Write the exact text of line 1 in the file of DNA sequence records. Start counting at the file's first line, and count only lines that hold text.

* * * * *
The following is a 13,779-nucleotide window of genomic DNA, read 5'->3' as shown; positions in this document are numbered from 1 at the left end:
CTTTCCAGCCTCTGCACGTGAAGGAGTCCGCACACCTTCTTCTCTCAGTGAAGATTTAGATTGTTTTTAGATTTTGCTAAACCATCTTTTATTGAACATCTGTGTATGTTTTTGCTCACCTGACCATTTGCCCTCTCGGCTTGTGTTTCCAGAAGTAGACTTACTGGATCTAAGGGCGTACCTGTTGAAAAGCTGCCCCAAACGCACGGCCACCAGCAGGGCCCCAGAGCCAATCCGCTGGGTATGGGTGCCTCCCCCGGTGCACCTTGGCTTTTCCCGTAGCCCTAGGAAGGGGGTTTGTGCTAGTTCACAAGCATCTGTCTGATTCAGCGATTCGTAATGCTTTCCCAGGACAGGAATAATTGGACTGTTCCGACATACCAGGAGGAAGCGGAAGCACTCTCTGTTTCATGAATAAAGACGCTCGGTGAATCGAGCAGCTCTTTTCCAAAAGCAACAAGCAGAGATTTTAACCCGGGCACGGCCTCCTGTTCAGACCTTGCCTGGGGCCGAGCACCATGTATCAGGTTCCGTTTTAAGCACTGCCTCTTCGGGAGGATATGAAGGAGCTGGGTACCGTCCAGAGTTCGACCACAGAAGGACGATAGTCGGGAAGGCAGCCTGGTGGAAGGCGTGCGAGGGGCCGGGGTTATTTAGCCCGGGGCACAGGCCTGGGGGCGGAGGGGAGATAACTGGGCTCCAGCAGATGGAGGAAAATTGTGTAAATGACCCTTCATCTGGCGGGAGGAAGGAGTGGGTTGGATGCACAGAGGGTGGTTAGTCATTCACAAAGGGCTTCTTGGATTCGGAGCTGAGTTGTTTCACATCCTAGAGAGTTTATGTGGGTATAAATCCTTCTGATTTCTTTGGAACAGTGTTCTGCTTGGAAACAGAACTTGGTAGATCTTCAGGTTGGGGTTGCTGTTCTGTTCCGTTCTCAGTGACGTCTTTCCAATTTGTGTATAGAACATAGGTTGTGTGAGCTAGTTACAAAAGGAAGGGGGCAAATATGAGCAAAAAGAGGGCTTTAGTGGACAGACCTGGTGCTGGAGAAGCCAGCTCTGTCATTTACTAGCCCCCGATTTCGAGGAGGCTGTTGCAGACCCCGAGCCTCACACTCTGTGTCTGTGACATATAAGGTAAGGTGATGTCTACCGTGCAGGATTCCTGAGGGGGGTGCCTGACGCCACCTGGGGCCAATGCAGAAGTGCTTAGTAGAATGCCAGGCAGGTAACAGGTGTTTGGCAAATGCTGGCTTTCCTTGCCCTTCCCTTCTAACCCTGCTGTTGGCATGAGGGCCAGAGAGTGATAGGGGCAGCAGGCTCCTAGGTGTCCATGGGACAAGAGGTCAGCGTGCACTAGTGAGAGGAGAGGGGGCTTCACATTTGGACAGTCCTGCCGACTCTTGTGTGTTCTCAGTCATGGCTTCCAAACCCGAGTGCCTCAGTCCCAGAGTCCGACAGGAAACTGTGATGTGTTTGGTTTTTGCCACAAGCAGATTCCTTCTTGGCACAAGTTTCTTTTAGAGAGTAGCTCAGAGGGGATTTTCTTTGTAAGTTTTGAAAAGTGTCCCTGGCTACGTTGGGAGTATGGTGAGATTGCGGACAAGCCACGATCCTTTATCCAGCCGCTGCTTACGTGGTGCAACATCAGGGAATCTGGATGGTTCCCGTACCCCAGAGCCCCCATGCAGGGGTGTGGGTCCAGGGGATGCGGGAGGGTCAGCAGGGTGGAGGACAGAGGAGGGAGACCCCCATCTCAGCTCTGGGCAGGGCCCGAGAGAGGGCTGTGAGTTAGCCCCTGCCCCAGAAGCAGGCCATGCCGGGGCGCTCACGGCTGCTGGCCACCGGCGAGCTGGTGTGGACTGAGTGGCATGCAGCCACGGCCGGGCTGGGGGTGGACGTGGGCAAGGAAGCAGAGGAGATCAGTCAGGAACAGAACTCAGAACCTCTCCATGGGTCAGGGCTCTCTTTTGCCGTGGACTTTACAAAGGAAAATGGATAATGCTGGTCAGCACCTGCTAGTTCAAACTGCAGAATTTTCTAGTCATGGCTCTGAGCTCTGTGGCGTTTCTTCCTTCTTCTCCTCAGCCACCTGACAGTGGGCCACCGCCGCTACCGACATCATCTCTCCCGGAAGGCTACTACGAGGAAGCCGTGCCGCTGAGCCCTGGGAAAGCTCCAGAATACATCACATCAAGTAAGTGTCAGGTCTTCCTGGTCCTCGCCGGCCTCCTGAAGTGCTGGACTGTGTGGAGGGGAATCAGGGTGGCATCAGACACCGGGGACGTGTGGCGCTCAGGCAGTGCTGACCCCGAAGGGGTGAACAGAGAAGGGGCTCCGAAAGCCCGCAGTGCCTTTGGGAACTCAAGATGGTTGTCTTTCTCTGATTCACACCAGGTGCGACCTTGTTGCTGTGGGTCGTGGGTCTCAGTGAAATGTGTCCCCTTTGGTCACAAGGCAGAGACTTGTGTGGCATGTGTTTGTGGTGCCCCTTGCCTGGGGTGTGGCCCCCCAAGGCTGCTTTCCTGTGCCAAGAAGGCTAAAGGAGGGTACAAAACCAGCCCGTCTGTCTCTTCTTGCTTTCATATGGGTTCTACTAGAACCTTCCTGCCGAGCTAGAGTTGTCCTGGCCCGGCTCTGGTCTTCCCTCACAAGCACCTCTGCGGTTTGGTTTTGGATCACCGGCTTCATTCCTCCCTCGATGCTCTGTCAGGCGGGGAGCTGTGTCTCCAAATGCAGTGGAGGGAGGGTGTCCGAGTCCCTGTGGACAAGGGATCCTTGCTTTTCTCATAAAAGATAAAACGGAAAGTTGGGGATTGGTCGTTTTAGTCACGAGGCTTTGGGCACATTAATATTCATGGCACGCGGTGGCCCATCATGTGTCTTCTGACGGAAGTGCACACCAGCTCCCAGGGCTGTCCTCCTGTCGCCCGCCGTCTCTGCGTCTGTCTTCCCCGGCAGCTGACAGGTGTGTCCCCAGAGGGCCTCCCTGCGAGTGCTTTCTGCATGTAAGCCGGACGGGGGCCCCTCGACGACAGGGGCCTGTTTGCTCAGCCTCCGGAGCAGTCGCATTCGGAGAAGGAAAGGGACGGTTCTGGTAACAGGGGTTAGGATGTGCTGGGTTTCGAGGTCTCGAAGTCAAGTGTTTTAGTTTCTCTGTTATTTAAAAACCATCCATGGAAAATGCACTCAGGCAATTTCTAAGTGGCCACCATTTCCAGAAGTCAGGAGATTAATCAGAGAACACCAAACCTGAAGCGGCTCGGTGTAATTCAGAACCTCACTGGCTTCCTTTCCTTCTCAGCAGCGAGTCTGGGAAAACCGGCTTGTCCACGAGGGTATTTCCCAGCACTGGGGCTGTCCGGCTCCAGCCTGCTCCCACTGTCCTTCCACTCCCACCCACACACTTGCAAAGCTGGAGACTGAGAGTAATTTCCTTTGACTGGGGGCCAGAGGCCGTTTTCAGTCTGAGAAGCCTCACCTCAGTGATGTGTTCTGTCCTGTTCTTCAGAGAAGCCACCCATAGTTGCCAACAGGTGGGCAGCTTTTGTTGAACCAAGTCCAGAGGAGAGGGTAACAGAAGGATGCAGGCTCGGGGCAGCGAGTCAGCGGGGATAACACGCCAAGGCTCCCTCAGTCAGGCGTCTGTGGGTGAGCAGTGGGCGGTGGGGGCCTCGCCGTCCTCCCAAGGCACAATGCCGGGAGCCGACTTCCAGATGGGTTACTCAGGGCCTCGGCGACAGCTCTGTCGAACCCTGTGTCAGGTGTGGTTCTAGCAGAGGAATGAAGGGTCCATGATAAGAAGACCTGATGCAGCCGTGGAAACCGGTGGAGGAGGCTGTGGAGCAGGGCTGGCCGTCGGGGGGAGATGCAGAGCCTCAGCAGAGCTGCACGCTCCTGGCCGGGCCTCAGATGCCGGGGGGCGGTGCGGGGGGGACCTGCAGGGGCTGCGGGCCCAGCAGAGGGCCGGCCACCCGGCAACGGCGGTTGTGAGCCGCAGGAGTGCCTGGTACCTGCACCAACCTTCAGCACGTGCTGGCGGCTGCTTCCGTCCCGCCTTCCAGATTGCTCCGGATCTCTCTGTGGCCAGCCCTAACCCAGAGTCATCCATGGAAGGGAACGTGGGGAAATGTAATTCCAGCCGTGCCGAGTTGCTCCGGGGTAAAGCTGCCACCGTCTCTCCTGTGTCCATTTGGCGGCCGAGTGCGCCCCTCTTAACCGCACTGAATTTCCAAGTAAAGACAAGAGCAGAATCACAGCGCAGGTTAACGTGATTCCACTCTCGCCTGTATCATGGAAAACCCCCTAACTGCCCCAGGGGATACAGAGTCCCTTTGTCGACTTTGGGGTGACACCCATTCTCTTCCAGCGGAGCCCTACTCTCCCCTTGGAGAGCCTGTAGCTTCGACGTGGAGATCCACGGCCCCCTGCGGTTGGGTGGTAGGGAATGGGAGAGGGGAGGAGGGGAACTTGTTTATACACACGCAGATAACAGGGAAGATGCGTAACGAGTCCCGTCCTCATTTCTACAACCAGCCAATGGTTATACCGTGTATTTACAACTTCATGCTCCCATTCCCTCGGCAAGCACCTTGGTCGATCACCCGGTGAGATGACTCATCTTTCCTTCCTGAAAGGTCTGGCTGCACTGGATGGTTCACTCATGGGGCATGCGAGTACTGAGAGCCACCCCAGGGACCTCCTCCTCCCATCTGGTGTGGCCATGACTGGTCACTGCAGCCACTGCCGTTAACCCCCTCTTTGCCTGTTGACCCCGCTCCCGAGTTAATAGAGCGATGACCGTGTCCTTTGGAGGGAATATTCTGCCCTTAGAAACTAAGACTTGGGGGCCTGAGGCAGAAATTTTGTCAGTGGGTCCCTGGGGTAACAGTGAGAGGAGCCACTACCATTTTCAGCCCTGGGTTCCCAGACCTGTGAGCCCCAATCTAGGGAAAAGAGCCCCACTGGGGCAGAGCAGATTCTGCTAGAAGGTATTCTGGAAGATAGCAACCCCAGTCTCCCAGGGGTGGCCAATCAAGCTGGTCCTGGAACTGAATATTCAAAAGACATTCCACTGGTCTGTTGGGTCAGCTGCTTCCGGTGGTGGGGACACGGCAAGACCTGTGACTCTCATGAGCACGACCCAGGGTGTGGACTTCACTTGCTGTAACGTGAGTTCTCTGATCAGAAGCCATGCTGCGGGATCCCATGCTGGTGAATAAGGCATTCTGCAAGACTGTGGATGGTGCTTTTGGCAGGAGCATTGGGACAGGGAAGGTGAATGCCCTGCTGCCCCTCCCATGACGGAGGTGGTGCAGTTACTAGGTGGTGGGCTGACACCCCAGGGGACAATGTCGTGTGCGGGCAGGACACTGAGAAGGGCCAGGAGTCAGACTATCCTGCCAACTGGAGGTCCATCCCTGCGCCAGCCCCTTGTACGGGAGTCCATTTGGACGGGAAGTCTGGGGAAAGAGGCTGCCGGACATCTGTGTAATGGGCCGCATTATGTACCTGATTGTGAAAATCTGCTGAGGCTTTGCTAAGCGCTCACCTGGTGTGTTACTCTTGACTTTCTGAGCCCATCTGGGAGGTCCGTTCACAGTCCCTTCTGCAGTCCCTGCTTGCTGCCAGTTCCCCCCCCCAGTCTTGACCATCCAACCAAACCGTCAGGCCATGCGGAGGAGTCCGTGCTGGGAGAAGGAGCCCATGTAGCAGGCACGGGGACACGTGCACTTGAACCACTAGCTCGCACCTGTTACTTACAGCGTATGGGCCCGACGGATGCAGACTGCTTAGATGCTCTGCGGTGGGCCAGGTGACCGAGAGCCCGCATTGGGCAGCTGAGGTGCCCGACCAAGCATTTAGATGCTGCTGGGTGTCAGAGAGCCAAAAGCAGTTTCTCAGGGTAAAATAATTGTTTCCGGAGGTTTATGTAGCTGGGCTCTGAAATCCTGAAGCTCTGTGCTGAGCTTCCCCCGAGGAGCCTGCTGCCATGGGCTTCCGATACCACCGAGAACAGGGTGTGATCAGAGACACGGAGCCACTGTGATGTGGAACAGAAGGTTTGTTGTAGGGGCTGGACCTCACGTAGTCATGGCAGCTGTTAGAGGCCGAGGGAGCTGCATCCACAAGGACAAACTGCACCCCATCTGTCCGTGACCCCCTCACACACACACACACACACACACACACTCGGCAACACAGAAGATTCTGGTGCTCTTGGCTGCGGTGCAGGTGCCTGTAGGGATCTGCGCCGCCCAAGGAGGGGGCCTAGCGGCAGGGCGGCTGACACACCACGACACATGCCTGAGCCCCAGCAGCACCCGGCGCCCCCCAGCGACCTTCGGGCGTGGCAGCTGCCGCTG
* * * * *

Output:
The following is a 13,779-nucleotide window of genomic DNA, read 5'->3' as shown; positions in this document are numbered from 1 at the left end: